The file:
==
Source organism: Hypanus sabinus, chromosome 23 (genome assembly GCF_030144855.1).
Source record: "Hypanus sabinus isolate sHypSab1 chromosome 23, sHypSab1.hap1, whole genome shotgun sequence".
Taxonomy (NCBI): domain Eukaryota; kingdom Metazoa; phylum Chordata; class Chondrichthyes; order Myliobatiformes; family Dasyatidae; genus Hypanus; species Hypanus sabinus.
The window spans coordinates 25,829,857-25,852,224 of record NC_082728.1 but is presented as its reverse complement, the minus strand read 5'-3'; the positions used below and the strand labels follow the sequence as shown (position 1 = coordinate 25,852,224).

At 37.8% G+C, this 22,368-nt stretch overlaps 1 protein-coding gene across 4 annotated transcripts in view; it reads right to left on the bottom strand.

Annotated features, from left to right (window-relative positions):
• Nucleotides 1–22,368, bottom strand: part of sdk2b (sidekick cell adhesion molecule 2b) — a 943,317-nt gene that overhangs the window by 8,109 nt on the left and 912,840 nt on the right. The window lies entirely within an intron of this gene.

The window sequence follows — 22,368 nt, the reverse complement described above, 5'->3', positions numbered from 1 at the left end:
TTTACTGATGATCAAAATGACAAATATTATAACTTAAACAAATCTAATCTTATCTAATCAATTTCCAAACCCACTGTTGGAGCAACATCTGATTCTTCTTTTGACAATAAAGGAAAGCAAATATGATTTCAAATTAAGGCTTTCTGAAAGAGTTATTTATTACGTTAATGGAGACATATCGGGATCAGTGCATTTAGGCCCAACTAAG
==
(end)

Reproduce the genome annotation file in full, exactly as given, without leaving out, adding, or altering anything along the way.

Source organism: Hypanus sabinus, chromosome 23 (genome assembly GCF_030144855.1).
Source record: "Hypanus sabinus isolate sHypSab1 chromosome 23, sHypSab1.hap1, whole genome shotgun sequence".
Taxonomy (NCBI): domain Eukaryota; kingdom Metazoa; phylum Chordata; class Chondrichthyes; order Myliobatiformes; family Dasyatidae; genus Hypanus; species Hypanus sabinus.
The window spans coordinates 25,829,857-25,852,224 of record NC_082728.1 but is presented as its reverse complement, the minus strand read 5'-3'; the positions used below and the strand labels follow the sequence as shown (position 1 = coordinate 25,852,224).

At 37.8% G+C, this 22,368-nt stretch overlaps 1 protein-coding gene across 4 annotated transcripts in view; it reads right to left on the bottom strand.

Annotated features, from left to right (window-relative positions):
• Nucleotides 1–22,368, bottom strand: part of sdk2b (sidekick cell adhesion molecule 2b) — a 943,317-nt gene that overhangs the window by 8,109 nt on the left and 912,840 nt on the right. The window lies entirely within an intron of this gene.

The window sequence follows — 22,368 nt, the reverse complement described above, 5'->3', positions numbered from 1 at the left end:
TTTACTGATGATCAAAATGACAAATATTATAACTTAAACAAATCTAATCTTATCTAATCAATTTCCAAACCCACTGTTGGAGCAACATCTGATTCTTCTTTTGACAATAAAGGAAAGCAAATATGATTTCAAATTAAGGCTTTCTGAAAGAGTTATTTATTACGTTAATGGAGACATATCGGGATCAGTGCATTTAGGCCCAACTAAG